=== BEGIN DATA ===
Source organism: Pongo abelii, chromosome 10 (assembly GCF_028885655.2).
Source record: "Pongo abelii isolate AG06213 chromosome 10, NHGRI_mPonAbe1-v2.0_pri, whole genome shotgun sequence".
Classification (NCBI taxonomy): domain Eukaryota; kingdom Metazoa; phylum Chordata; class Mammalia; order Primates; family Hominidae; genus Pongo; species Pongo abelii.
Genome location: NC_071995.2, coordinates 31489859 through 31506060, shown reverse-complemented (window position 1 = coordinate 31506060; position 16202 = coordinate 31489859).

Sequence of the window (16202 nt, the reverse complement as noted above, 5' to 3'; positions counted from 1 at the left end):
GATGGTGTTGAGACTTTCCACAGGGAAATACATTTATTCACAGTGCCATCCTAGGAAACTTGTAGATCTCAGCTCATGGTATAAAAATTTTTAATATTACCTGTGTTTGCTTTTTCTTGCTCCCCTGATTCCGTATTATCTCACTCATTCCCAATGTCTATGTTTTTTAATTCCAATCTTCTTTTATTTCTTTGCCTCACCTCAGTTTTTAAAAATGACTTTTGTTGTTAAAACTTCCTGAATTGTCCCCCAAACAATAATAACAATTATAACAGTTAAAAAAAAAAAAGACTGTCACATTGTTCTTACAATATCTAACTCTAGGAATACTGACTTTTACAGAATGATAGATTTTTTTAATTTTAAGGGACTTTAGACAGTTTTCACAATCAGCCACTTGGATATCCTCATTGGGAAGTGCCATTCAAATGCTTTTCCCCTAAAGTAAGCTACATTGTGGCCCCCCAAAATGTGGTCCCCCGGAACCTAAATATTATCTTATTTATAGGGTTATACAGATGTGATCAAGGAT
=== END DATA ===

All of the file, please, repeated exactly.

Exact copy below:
Source organism: Pongo abelii, chromosome 10 (assembly GCF_028885655.2).
Source record: "Pongo abelii isolate AG06213 chromosome 10, NHGRI_mPonAbe1-v2.0_pri, whole genome shotgun sequence".
Classification (NCBI taxonomy): domain Eukaryota; kingdom Metazoa; phylum Chordata; class Mammalia; order Primates; family Hominidae; genus Pongo; species Pongo abelii.
Genome location: NC_071995.2, coordinates 31489859 through 31506060, shown reverse-complemented (window position 1 = coordinate 31506060; position 16202 = coordinate 31489859).

Sequence of the window (16202 nt, the reverse complement as noted above, 5' to 3'; positions counted from 1 at the left end):
GATGGTGTTGAGACTTTCCACAGGGAAATACATTTATTCACAGTGCCATCCTAGGAAACTTGTAGATCTCAGCTCATGGTATAAAAATTTTTAATATTACCTGTGTTTGCTTTTTCTTGCTCCCCTGATTCCGTATTATCTCACTCATTCCCAATGTCTATGTTTTTTAATTCCAATCTTCTTTTATTTCTTTGCCTCACCTCAGTTTTTAAAAATGACTTTTGTTGTTAAAACTTCCTGAATTGTCCCCCAAACAATAATAACAATTATAACAGTTAAAAAAAAAAAAGACTGTCACATTGTTCTTACAATATCTAACTCTAGGAATACTGACTTTTACAGAATGATAGATTTTTTTAATTTTAAGGGACTTTAGACAGTTTTCACAATCAGCCACTTGGATATCCTCATTGGGAAGTGCCATTCAAATGCTTTTCCCCTAAAGTAAGCTACATTGTGGCCCCCCAAAATGTGGTCCCCCGGAACCTAAATATTATCTTATTTATAGGGTTATACAGATGTGATCAAGGAT